Hong Kong stocks fell, with the benchmark index parings its biggest monthly advance in a year, ahead of China’s seven-day holiday next week. Li & Fung (494) sank after Wal-Mart Stores Inc. said it will cut orders.
New World Development Ltd., the homebuilder controlled by the family of Hong Kong billionaire Cheng Yu-tung, slipped 1.2 percent after posting earnings that missed estimates. Finsoft (8018) Corp., a maker of financial trading software, surged 538 percent on its first trading day, the best Hong Kong debut since October 1996. Retail supplier Li & Fung dropped 3.1 percent.
The Hang Seng Index slipped 0.4 percent to 23,125.03 at the close, with about three shares falling for every two that rose on the gauge. Trading volume was 12 percent below the 30-day average ahead of the National Day break starting Oct. 1. The Hang Seng China Enterprises Index (HSCEI), also known as the H-share index, declined 0.5 percent to 10,541.03.
“Investors are probably taking some money off the table ahead of the holidays in China next week since we’ve had a good run this month,” Jackson Wong, vice president of Hong Kong-based brokerage Tanrich Securities Co., said in a telephone interview. “Investors aren’t making big bets until the debt-ceiling debate in the U.S. is resolved. If an agreement cannot be reached, that could pose systemic risks.”
Futures on the S&P 500 rose 0.3 percent. The measure yesterday completed its longest slump this year as Wal-Mart retreated and concern grew that a political showdown over government spending poses a threat to growth. Congress is yet to pass a budget as lawmakers tussle over funding the 2010 health-care overhaul known as Obamacare. The lack of an agreement may spur a government shutdown Oct. 1.
Li & Fung
Li & Fung sank 3.1 percent to HK$11.42 even after the supplier of toys and clothes said Wal-Mart is continuing to place orders for 2014 as usual. Wal-Mart said it was cutting orders to suppliers this quarter and next to address rising inventory. the company flagged in last month’s earnings report.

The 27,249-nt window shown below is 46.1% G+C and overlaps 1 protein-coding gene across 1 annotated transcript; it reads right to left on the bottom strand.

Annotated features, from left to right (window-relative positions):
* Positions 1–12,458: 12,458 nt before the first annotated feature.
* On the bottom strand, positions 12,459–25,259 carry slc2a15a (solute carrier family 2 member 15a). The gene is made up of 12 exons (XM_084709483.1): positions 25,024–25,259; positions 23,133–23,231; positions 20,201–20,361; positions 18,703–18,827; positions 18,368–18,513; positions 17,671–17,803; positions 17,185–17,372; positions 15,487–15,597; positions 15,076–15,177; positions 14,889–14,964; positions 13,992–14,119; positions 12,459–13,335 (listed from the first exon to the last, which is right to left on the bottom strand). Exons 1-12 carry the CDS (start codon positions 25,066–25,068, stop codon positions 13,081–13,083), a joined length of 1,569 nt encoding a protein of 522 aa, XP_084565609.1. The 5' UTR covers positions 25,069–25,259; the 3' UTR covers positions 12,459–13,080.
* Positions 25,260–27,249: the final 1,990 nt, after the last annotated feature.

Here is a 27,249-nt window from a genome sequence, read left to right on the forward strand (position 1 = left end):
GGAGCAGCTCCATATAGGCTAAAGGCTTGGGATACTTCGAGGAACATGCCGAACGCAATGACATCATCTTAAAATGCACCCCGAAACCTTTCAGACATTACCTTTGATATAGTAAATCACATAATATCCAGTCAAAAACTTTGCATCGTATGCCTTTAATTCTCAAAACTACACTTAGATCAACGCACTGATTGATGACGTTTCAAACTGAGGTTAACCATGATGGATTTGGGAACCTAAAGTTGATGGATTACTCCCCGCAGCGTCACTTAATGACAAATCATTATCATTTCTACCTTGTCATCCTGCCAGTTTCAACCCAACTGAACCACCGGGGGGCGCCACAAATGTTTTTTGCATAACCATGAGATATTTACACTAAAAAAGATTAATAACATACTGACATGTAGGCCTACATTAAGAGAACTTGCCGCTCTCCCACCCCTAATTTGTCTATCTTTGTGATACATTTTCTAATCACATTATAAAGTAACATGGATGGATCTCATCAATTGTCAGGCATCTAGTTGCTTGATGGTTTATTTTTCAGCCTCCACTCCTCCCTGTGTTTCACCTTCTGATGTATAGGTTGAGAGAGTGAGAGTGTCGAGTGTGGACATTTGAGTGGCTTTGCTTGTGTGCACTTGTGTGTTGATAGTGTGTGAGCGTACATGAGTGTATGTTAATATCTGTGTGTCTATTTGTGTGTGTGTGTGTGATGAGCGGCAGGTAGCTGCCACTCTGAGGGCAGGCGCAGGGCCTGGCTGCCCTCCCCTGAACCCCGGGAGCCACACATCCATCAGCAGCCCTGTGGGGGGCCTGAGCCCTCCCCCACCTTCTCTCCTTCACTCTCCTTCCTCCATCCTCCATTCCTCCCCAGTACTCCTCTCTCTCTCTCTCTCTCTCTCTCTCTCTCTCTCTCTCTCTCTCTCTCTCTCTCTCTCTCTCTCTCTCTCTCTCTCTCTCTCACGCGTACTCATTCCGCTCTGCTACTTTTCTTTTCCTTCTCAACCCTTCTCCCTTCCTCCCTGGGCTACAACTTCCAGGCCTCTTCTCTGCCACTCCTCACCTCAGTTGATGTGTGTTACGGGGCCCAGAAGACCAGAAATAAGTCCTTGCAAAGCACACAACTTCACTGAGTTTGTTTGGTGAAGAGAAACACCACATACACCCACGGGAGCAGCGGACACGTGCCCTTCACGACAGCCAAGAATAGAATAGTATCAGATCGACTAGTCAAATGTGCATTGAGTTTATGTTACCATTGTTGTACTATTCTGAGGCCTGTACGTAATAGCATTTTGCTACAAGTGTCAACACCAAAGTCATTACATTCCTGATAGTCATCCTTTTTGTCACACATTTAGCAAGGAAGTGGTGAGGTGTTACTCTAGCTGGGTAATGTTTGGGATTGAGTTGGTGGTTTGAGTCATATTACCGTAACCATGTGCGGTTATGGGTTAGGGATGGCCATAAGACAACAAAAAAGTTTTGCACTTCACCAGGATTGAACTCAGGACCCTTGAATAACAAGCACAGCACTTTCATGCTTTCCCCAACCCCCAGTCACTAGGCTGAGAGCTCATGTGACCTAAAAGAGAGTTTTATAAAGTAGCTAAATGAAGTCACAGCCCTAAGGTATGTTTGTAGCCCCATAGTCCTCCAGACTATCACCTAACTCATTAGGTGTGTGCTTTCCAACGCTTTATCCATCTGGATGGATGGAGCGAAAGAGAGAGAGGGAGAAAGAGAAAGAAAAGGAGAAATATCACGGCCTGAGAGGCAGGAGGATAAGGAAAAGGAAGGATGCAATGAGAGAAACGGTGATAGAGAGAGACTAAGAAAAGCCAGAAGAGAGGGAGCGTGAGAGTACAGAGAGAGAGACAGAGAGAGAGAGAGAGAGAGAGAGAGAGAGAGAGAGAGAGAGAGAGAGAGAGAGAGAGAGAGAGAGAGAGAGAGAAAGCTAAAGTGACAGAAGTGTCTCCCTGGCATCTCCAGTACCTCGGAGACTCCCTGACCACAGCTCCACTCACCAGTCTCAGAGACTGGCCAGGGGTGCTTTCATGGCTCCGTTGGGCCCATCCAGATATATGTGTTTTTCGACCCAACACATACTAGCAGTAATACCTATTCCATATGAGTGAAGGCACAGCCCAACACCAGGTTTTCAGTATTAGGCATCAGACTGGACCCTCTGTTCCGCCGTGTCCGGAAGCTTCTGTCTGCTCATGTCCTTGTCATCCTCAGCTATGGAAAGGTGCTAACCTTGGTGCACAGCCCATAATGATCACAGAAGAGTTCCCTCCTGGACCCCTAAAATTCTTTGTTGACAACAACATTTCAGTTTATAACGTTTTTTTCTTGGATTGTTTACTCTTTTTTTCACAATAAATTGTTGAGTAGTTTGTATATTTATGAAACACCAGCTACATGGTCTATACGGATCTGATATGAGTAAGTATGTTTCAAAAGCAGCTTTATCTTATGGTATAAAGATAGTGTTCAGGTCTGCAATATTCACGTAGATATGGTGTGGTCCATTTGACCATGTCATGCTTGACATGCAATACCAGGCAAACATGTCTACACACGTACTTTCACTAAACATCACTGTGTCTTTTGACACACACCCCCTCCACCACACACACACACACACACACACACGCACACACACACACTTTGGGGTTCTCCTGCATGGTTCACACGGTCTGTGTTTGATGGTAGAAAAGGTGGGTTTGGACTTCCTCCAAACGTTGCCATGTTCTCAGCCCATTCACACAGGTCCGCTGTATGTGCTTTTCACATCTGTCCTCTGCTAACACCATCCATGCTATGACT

The Hang Seng Index climbed 6.4 percent this month, poised for its biggest monthly advance since September 2012, after a gauge of China manufacturing rose to a six-month high and the Federal Reserve unexpectedly refrained from cutting stimulus. The equity benchmark traded at 11.1 times estimated earnings yesterday, compared with 15.4 for the Standard & Poor’s 500 Index. The H-share index entered a bull market this month after rebounding 20 percent from a June low.
China’s real gross domestic product could grow as much as 7.5 percent this year and beyond, a level that will become the “new normal,” Paul Gruenwald, Singapore-based Asia-Pacific chief economist at Standard & Poor’s, wrote in a report yesterday. The new leadership under Premier Li Keqiang and President Xi Jinping appears to accept the reality that growth is bound to slow, according to the report.
New World slid 1.2 percent to HK$11.88. Underlying profit, which excludes property revaluation gains and deferred taxes, rose to HK$6.33 billion ($816 million) for the 12 months ended June 30 from HK$5.02 billion a year earlier, the company said in a statement today. That compares with the HK$6.59 billion average estimate of 14 analysts compiled by Bloomberg.
Among stocks that rose, Finsoft jumped 538 percent to HK$5.23 on its trading debut. The company offered 50 million shares at 82 Hong Kong cents each in its initial public offering.
The Fed said after its meeting last week that it wants to see more signs of strength in the labor market before paring its $85 billion of monthly asset purchases. The central bank is expected to wait until December before taking the first steps in slowing stimulus, according to 24 of 41 economists surveyed Sept. 18-19 by Bloomberg News.
Futures on the Hang Seng Index (HSI) fell 0.1 percent to 23,136. The HSI Volatility Index slipped 3.7 percent to 15.58, indicating that traders expect a 4.5 percent swing on the equity benchmark over the next 30 days.
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